DP said the integration allows advisers the ability to quickly and accurately review a client’s current portfolio, as well as increase efficiencies.
In a press release, DP chief executive Ben Goss (pictured) said integration with Royal London and VitalityInvest will enable advisers to do all of their work in one place and streamline their efforts.
“With Intelligent Office, there is no other financial planning service which can take as much data out of Intelligent Office and put it back into it,” he added.
Wait and see
Heather Hopkins, managing director of NextWealth, argued that while it is “terrific news”, the industry will have to wait and see if it succeeds.
“In research we did for FundsNetwork earlier this year, business efficiency was the second biggest business challenge for advisers,” she said. “Advisers want their technology infrastructure to knit together better so they can spend more time advising clients.
“However, the proof is in the pudding. We often hear about technology integrations with great promise but that fail to deliver. Some of these integrations need significant investment from the adviser firm to work correctly.
“I am sure that Dynamic Planner and their partners have tested the integrations fully, but the proof will be when more advisers implement the solution in their businesses.”
Expected direction of travel
CWC managing director Clive Waller, said he believes this is very much the expected direction of travel.
He explained that the strategic drivers of this partnership are likely to be digitalisation, integration, scale and vertical integration.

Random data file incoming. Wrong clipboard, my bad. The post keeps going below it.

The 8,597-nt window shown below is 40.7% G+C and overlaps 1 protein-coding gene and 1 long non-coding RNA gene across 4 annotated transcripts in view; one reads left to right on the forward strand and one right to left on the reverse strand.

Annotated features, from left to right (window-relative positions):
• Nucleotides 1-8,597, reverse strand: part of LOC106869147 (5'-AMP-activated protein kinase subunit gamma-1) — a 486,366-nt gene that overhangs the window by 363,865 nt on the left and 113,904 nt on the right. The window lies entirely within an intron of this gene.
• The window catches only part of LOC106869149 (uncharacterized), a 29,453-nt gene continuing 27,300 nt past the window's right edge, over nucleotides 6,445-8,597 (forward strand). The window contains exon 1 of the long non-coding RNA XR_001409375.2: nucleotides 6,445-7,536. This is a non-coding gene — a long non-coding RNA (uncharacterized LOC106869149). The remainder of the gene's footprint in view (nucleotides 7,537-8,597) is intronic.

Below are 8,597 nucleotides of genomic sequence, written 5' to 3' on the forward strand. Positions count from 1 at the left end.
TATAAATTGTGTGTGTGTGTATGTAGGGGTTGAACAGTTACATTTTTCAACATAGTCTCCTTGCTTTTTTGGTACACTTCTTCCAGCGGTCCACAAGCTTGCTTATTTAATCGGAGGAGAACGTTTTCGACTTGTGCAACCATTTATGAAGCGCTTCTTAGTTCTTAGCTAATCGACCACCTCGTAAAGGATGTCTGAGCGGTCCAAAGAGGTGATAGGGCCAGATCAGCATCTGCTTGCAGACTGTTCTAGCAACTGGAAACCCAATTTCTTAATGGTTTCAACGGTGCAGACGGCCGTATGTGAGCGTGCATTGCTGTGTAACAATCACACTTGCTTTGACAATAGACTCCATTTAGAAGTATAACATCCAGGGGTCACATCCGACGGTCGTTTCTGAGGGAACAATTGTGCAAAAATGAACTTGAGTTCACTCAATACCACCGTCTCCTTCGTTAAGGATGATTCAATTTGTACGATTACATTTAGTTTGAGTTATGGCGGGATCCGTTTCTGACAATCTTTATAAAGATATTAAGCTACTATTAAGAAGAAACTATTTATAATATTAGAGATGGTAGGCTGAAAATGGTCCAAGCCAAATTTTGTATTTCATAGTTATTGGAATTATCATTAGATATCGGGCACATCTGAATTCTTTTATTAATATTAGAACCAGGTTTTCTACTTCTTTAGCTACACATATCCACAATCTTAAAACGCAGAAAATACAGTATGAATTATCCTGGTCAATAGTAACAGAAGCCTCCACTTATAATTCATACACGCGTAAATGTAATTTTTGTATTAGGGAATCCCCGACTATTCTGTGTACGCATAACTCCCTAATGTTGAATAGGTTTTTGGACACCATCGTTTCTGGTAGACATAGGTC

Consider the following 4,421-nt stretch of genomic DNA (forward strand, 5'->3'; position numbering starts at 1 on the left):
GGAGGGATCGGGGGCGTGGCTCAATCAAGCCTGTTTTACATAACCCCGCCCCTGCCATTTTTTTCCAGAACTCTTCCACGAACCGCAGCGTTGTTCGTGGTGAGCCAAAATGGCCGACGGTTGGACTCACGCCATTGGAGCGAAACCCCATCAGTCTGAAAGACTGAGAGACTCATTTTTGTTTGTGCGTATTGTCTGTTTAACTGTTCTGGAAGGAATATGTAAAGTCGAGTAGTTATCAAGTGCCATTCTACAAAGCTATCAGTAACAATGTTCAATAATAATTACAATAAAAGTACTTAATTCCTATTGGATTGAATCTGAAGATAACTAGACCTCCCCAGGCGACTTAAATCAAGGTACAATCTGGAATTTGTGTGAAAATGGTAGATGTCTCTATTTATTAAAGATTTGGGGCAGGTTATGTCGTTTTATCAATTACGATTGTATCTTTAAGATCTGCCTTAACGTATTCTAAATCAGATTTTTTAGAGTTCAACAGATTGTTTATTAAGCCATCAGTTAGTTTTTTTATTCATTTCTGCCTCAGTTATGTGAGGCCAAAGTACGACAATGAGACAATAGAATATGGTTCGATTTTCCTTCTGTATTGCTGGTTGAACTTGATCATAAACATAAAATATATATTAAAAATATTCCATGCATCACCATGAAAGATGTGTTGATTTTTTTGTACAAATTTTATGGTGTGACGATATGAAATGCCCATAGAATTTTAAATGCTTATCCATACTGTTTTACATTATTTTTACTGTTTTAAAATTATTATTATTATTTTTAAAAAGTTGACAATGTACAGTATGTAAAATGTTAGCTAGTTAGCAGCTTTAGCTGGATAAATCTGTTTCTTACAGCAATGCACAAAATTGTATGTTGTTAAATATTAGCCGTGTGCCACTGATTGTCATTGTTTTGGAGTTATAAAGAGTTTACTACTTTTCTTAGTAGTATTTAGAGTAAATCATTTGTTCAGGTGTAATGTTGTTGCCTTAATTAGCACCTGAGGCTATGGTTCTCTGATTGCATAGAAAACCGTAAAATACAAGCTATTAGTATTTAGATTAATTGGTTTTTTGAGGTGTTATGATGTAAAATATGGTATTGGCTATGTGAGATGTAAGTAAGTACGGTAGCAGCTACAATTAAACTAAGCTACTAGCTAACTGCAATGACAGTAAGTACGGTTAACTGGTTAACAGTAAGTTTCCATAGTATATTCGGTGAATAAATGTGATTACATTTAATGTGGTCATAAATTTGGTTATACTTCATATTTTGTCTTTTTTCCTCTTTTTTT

Last year in June, Invesco entered a direct relationship with advisers with the purchase of the back-office software provider Intelliflo for an undisclosed sum.
Waller said: “Asset managers are very concerned about Mifid II, about passive investment, about too much competition and lack of control. They are buying robos, probably as a defensive measure to understand them and their technology. By buying firms such as Intelliflo, they will acquire data on advisers. They would like to own platforms and sell to the public, but the UK public prefers intermediaries.
“DP are doing what I would expect, using their already successful brand to integrate with other successful players – making it easier for more advisers to use them.”
One-stop-shop isn’t an option
Waller said that for current players to survive, “they will need to drive down cost and increase efficiency”. “There are simply too many sub-scale asset managers, advisers and technology businesses.
“The one-stop-shop isn’t any longer an option – people want best of breed. However, scale is required, as is integration. Advisers will use a stack of systems that will talk to each other without re-keying etc.”
Goss said that these partnerships and integrations have been a long time in selection and planning. “Each integration offers time saving and improved accuracy. The bottom line from our perspective is we strive to make our advisers and their firms as efficient as possible.
“With rising pressures on UK advice firms to improve business processes we will continue to partner with organisations that help us deliver a better experience for our clients.”